Opinion: Java Community hits out at .NET Progress


News: Opinion: Java Community hits out at .NET Progress

  1. Opinion: Java Community hits out at .NET Progress (92 messages)

    Kris Thompson comments on the SDTimes article ".NET Progress Worries Java". Kris hits out at the constant claim that Visual Studio.NET is the best thing since sliced bread, and that J2EE is ugly and complicated. He talks about his experience with VS.NET, and that in his opinion, it is great for small projects, but he misses a real MVC framework.

    The SDTimes analyst hits out at J2EE, and thinks that it needs to make some changes:

    "I believe it must start by scrapping JCP. Java needs two or three active vendors to define a handful of needed improvements and implement them well and quickly.

    Get rid of the hundreds of currently proposed JSRs. J2EE needs to be redefined—J3EE?—with fewer technologies and easier implementation.

    Finally, Java needs to generate true native binaries in addition to bytecodes. These steps will restore the feeling of a tight, effective enterprise platform—the right response to the unproven but steadily gaining competitor."

    View the report: .NET Progress Worries Java

    and read Kris Thompson's thoughts on the report

    Threaded Messages (92)

  2. <kris>OK, VS does kick ass and it does help me pump out a lot of shit code really fast. And the statement that J2EE is complex, well yes, for a good reason. J2EE adds complexity in the form of structure like MVC (what a great concept!) Building on top of such "complexities" allow your application to grow and be maintainable. </kris>

    There is nothing stopping you in developing a MVC styled application in ASP.Net using VS.Net. May be you need to work on your VS.Net on your new Dell Laptop a more.
    IMO, instead of ignoring competitor, a contribution towards how J2EE can be made better is needed. These kind of above comments take J2EE nowhere.
    I think we should stop being J2EE at heart and start being J2EE at brains :)
  3. Sure I could grow my own MVC in .NET or I could attempt to use Interface Building Blocks from MS or try some of their MVC practices that aren't MVC at all or maybe the best solutions is use Maverick.NET (which I like as a J2EE solutions but not sure if it can be simply ported to .NET) so ya, I have options.
  4. Okay.... I thought this subject was a dead subject... that is .NET is dead.

    However, time and time again I read these sdtimes telling me its alive and well.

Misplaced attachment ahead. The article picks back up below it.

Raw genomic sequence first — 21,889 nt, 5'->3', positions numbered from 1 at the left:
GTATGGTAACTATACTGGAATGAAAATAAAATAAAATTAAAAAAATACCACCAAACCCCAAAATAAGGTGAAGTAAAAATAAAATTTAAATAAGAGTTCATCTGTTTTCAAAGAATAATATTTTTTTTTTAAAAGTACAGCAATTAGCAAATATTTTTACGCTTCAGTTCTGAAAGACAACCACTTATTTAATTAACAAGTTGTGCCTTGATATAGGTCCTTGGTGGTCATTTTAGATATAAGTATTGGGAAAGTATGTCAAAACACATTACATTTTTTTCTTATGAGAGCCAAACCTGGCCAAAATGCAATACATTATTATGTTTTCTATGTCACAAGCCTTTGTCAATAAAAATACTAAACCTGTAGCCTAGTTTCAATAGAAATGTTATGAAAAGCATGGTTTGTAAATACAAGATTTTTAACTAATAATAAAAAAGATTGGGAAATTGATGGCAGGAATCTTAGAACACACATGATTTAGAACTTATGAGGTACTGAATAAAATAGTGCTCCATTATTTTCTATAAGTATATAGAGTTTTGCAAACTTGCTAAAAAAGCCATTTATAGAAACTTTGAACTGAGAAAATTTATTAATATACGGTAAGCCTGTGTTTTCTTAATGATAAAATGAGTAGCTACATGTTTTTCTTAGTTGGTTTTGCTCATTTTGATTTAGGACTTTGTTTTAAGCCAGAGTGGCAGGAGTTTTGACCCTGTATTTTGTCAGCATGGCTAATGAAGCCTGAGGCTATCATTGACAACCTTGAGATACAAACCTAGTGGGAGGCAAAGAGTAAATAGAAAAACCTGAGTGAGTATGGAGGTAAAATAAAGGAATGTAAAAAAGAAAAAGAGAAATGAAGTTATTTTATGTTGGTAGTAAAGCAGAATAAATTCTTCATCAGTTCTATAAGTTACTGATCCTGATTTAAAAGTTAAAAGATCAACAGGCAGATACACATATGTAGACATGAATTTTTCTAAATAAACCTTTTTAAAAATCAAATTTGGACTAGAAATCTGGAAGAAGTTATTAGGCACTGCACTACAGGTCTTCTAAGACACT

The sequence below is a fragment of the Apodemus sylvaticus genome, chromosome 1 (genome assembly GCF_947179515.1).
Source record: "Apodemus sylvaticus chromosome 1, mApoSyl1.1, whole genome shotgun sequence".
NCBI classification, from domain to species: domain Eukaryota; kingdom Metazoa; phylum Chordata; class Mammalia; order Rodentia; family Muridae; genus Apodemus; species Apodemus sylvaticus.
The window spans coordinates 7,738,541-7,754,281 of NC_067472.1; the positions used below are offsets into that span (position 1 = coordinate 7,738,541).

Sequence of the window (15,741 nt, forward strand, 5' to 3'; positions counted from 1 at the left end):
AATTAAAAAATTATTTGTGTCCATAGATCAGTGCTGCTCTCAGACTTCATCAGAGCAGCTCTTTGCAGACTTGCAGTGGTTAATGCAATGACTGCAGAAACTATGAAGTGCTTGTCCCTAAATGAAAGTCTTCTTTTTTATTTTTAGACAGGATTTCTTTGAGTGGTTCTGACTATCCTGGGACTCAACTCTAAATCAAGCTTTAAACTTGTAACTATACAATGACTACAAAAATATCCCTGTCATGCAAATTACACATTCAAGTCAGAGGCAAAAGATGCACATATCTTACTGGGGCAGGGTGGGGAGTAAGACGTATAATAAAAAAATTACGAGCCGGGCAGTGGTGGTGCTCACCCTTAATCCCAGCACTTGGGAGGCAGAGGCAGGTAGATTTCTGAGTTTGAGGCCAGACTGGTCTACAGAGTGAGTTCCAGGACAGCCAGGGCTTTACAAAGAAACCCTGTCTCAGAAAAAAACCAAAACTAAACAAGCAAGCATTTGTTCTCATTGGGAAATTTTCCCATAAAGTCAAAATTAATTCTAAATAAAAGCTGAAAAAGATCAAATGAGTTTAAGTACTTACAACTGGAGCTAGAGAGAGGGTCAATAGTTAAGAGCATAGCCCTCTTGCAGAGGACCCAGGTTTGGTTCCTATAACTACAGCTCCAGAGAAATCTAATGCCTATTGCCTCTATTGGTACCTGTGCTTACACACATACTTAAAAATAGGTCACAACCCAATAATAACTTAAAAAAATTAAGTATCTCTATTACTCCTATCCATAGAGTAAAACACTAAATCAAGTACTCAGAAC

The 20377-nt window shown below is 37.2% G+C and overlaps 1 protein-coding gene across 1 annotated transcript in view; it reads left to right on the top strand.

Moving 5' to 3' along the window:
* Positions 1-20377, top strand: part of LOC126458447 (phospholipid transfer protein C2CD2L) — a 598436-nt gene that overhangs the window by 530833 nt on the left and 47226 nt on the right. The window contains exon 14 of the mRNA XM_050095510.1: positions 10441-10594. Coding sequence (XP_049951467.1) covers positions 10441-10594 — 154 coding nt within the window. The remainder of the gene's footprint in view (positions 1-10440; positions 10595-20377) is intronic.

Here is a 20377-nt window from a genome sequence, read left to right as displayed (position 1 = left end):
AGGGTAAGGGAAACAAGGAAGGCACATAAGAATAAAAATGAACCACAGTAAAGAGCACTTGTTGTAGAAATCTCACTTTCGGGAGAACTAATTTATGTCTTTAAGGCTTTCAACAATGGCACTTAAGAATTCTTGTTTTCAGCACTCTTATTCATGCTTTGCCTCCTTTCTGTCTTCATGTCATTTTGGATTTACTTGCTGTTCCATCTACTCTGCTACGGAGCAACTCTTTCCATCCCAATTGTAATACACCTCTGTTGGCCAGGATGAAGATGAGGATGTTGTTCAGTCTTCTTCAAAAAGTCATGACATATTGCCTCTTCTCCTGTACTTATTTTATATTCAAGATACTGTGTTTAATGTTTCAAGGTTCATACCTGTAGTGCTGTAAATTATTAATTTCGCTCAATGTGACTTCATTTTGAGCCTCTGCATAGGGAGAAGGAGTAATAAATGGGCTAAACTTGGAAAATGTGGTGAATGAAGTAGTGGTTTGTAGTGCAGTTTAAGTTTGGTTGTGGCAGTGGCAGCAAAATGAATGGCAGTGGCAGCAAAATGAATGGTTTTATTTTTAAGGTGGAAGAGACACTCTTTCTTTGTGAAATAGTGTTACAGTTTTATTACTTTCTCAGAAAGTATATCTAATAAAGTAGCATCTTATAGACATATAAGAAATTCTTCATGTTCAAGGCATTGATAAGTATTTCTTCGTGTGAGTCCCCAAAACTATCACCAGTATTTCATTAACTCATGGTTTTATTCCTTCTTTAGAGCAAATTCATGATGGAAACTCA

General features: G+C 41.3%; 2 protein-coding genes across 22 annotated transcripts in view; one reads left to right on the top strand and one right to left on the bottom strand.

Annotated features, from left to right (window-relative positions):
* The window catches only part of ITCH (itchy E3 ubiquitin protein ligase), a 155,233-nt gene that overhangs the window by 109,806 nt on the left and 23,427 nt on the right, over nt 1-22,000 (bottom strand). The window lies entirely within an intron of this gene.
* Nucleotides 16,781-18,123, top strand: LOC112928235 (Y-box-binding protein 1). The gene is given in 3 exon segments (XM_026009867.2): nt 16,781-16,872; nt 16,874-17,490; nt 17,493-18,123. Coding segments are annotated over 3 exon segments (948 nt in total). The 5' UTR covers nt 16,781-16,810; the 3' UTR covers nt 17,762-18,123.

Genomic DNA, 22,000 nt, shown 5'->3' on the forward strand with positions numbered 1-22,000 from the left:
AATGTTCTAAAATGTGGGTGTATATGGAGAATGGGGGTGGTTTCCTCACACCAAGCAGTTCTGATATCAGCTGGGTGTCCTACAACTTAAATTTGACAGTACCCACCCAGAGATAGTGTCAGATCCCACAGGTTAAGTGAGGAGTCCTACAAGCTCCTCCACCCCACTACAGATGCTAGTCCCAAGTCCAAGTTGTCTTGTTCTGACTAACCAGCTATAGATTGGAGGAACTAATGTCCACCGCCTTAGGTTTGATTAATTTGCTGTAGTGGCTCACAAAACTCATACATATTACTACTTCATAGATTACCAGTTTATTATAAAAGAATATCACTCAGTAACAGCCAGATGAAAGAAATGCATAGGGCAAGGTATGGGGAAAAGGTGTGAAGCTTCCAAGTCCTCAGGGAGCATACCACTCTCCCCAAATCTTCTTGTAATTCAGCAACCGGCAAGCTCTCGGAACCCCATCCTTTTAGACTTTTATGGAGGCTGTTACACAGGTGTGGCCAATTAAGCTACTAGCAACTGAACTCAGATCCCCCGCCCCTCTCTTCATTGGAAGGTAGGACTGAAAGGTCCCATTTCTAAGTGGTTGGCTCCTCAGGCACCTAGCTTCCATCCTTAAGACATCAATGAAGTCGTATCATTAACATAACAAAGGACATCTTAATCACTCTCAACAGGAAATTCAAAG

I mean this is the second article in 2 weeks from sdtimes talking about .NET besting java.

    Okay lets get the facts straight first:

    "Borland’s JBuilder and IBM’s Eclipse (WebSphere Studio) have changed little since Visual Studio .NET raised the high-water mark."

    What the hell is he talking about??? Since when did the introduction of VS.NET best Eclipse? He's got the story backward, since Eclipse actually came after VS.NET.

    "Eventually, the Mono project will have ported all of the Windows Forms libraries to Linux"

    Yeah right, when hell freezes over. The stuff is so windows specific that it'll never happen!

    "IBM is looking to AspectJ and aspect-oriented programming (AOP) as one way to find new ways to reduce programming complexity. It also is working with Java open-source vendor JBoss on AOP. But this step will not be sufficient.

    So he's saying that AOP is needed because Java programming is too complex?? AOP attempts to solve OOP problems is general and that includes stuff like C#. This is ample evidence that the dude doesn't have a clue.

    "Finally, Java needs to generate true native binaries in addition to bytecodes. These steps will restore the feeling of a tight, effective enterprise platform"

    Huh? Haven't you seen the latest JDK 1.4.2 benchmarks??

    C'mon guys lets quit talking about paid advertisement from Microsoft.
  5. The article does overhype .NET, but I'd be hard pressed to call it 'dead' by any means.

    I think it's a dangerous practice to discount MS as a threat to Java. As long as MS is backing it, .NET won't go away.

    Though to be honest, I have no qualms with Microsoft. I just make my living off Java. I have seriously thought about learning what I can about the .NET Framework, especially since C# syntax isn't all that different from what I do now. I'm just not convinced I can make as good a living off of it yet.
  6. "C'mon guys lets quit talking about paid advertisement from Microsoft."

    I totally agree, I've tried VS.NET and it just isn't nearly as good as Jbuilder 9.


    It is like going back to Jbuilder 4.

    VS.NET makes crap coding easy. I don't think giving coders an easy path to make crap code is a good thing. Path of least resistance etc.

    Frameworks, patterns, coding standards and metrics is the only way to do anything less than trivial development. It also makes developers happy that they are doing something that feels ‘right’ not brown and smelly.

  7. Time to pull our heads out of the sand[ Go to top ]

    As much as I see people complain about .NET, it hasn't changed the fact that it has become a serious contender.

    Businesses generally don't care about best practices or design patterns, they do see that an application can be pumped out faster with .NET than Java, and they begin to wonder why they use Java. Not only that, but Java application servers are expensive. Sure, you could use JBoss, but businesses are leery about something being completely free.